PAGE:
Seed from Cannabis contains 30% oil, 25% protein and has been utilized as an important source of nutrition. The seed also contains significant amounts of vitamins, dietary fiber and essential minerals.
More than 80% of the oil consists of polyunsaturated fatty acids specifically omega-6 and omega-3 fatty acids at a ratio between 2:1 and 3:1, which historically is considered optimal for human health. The easily digestible edestin and albumin are the main proteins found within seeds and these proteins contain considerable amounts of essential amino acids including arginine.
Studies have demonstrated the amino acid profiles of these proteins are comparable to the proteins found in egg whites and soybeans. Furthermore, the Cannabis seed has been used for thousands of years in traditional Chinese medicine to treat various diseases and disorders.
Seed porridge has been described by folk medicine to treat tuberculosis without antibiotics and recent scientific studies have demonstrated that dietary fatty acids can be used to treat this disease. Anecdotal evidence suggests that modest daily use over time of the seed and its oil improves skin quality as well as fingernail growth/strength and hair thickness.
Modern medicine concludes these three qualities to be an indication of overall general health. A clinical study on the oil applied topically has demonstrated its usefulness in healing mucosal skin wounds of the eyes, nose and throat. This finding follows along with several other clinical trials that demonstrated a use for polyunsaturated fatty acids in wound healing and overall immune response.
A randomized crossover study comparing Cannabis seed oil and olive oil showed skin improvement in patients with eczema after ingestion of Cannabis seed oil over an eight-week trial period, but not those treated with olive oil. Finally, 60% of the essential fatty acids contained in cells of the brain are omega-3 and omega-6 fatty acids.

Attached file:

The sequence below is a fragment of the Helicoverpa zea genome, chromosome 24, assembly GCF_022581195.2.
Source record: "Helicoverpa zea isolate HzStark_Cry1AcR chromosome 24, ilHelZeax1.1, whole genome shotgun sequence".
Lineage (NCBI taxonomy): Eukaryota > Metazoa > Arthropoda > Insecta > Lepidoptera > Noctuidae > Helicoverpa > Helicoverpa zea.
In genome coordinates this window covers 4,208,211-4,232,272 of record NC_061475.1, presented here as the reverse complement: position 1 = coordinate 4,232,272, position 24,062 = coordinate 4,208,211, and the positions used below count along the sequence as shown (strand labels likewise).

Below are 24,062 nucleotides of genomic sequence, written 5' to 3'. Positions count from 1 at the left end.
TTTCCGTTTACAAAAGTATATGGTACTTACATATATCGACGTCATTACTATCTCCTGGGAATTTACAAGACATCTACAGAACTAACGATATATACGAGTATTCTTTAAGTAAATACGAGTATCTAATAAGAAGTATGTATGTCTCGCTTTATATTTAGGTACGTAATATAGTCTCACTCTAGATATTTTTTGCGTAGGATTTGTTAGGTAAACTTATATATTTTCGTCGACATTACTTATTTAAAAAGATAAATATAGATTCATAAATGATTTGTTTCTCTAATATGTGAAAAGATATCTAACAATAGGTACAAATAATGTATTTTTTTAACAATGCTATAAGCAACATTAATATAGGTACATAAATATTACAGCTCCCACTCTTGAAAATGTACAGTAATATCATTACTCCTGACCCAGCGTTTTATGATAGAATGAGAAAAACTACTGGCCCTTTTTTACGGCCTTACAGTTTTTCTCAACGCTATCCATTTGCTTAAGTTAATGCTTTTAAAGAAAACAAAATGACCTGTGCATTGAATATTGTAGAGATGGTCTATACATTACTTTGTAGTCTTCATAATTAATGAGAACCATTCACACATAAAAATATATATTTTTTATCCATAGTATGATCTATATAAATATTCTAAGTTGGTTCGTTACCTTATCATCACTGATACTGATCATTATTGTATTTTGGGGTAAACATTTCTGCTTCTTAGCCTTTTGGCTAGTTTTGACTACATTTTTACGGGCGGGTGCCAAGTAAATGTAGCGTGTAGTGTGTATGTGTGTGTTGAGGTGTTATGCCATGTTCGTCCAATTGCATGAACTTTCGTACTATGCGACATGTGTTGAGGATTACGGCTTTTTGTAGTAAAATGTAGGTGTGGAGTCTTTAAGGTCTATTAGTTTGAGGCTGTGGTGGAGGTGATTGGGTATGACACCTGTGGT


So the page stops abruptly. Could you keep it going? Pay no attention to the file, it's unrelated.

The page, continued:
For those who suffer from conditions such as eczema, a non-steroidal alternative treatment appeals to a large population and the possible use of Cannabis seed as a medicine affords further study.
Oil from the virgin female flower can be extracted in several ways, but the safest way to extract is through CO2 supercritical extraction. This method allows for the extraction of oil from the plant material and therefore, extraction of the secondary metabolites.
The secondary metabolites consist of terpenoids, flavanoids, the CBD/THC cannabinoids as well as potentially many yet unknown. Limited studies have suggested that the secondary metabolites can treat symptoms and/or cure diseases such as cancer, HIV/AIDS, multiple sclerosis, neural pain, spasms such as Tourette syndrom, glaucoma and seizures.
Beginning research also suggests Cannabis flower oil can treat psychological disorders such as ADHD, bipolar and PTSD as well as inhibit cancer cell growth. Terpenoids naturally inhibit NF-kß signaling suggesting anti-inflammatory and anticancer potential for Cannabis terpenoids.
The neuronal cell death seen in Alzheimer’s disease is associated with stress from the actions ß-amyloid peptide aggregates. However, when cultured cells were treated with ß-amyloid peptide aggregates and/or cannabidiol, the cells treated with cannabidiol showed significantly more cell survival. Furthermore, the pre-WWII Japanese culture treated Alzheimer’s with Cannabis and today they use it to treat many conditions in the elderly.
The endocannabinoid system, thought to be the “homeostatic” system for the brain, is activated upon traumatic brain injury, suggesting the possible use of Cannabis to treat brain disorders and brain injury. Finally the death of the substansia nigra seen in Parkinson’s patients results from a lack of activity in those neurons, but when treated with Cannabis the cells begin signaling again.
The use of the flower oil warrants great research and we should work to push for more research especially from institutions such as The University of Colorado.